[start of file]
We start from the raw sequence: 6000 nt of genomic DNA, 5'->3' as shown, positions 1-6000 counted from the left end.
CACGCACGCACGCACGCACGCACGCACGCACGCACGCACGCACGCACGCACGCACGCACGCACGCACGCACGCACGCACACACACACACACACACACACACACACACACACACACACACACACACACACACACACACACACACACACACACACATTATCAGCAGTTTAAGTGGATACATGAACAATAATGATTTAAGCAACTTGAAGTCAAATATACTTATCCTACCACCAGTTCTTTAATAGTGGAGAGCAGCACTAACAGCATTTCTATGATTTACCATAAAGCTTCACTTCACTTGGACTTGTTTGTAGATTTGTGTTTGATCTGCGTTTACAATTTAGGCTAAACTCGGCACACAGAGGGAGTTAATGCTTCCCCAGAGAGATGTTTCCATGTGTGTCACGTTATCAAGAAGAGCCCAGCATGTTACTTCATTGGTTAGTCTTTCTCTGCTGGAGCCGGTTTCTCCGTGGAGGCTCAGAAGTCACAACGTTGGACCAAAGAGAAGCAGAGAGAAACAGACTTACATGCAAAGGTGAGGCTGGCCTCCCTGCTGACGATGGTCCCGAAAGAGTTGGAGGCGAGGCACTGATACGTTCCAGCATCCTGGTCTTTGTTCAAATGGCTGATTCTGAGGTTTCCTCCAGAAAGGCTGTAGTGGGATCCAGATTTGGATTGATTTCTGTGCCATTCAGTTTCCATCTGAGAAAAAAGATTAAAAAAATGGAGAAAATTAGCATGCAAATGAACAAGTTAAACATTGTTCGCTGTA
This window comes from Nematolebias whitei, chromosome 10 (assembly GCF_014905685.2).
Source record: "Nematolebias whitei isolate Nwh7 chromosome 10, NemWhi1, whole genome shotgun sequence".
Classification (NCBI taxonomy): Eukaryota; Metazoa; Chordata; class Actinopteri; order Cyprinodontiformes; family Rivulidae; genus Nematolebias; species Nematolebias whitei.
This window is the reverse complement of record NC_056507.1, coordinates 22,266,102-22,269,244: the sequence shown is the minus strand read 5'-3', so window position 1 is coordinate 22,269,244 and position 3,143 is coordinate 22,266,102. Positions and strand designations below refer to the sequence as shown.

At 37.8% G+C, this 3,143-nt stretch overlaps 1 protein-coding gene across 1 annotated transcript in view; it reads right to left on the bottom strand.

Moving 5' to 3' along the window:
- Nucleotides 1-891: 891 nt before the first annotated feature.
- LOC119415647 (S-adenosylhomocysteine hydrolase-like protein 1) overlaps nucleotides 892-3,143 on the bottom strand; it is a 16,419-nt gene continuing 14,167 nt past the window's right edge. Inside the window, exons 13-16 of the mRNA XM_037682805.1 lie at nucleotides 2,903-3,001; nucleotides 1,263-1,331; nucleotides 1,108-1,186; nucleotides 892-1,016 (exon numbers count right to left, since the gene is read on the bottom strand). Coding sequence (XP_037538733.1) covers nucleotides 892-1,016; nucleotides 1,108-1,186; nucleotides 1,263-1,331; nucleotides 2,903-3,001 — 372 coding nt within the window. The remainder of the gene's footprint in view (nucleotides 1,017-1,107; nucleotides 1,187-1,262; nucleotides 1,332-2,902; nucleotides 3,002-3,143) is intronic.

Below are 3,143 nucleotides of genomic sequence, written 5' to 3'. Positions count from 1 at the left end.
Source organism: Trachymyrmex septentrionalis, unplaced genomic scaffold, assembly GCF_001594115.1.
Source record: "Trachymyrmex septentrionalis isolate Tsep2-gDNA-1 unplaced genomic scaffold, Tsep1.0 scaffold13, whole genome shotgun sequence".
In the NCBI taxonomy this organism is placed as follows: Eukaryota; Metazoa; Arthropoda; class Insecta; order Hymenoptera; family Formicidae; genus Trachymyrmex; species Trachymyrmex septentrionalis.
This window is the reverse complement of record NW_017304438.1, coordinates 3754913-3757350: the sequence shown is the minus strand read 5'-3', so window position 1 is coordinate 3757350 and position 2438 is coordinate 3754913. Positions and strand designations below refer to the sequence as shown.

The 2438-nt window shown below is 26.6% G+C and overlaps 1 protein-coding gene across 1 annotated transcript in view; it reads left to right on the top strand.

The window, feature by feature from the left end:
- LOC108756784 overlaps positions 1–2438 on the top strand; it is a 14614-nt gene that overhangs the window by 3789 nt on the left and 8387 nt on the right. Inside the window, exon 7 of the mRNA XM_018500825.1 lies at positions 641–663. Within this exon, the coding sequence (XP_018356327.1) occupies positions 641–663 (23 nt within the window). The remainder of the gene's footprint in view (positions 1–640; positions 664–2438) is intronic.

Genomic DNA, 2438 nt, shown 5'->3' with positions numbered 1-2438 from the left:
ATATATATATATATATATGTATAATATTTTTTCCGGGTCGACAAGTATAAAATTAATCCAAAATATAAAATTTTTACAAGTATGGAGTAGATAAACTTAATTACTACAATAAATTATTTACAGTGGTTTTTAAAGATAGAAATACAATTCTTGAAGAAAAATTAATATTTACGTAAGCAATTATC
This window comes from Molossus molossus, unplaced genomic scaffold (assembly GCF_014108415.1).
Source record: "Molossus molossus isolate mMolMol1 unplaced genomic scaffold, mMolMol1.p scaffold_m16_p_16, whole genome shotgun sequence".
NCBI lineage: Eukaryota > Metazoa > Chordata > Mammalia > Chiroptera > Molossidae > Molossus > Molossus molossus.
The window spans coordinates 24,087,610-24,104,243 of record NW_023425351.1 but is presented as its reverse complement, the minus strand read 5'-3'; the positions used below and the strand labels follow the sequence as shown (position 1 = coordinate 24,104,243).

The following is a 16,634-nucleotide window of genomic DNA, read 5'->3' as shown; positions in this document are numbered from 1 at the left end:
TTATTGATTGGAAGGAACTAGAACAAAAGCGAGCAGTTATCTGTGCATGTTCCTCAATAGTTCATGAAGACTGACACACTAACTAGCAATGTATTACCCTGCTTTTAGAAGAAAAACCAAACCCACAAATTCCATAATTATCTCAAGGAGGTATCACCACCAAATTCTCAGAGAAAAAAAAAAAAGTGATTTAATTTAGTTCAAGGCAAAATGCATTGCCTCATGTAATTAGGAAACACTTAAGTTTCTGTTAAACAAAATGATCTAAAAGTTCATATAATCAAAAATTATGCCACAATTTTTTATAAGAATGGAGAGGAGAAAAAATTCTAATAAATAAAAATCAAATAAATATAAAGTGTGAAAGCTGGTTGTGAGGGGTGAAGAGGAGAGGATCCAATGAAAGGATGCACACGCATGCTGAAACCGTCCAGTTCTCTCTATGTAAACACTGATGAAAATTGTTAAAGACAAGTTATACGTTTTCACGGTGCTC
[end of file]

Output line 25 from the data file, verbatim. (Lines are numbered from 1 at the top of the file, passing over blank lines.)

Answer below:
The following is a 16,634-nucleotide window of genomic DNA, read 5'->3' as shown; positions in this document are numbered from 1 at the left end: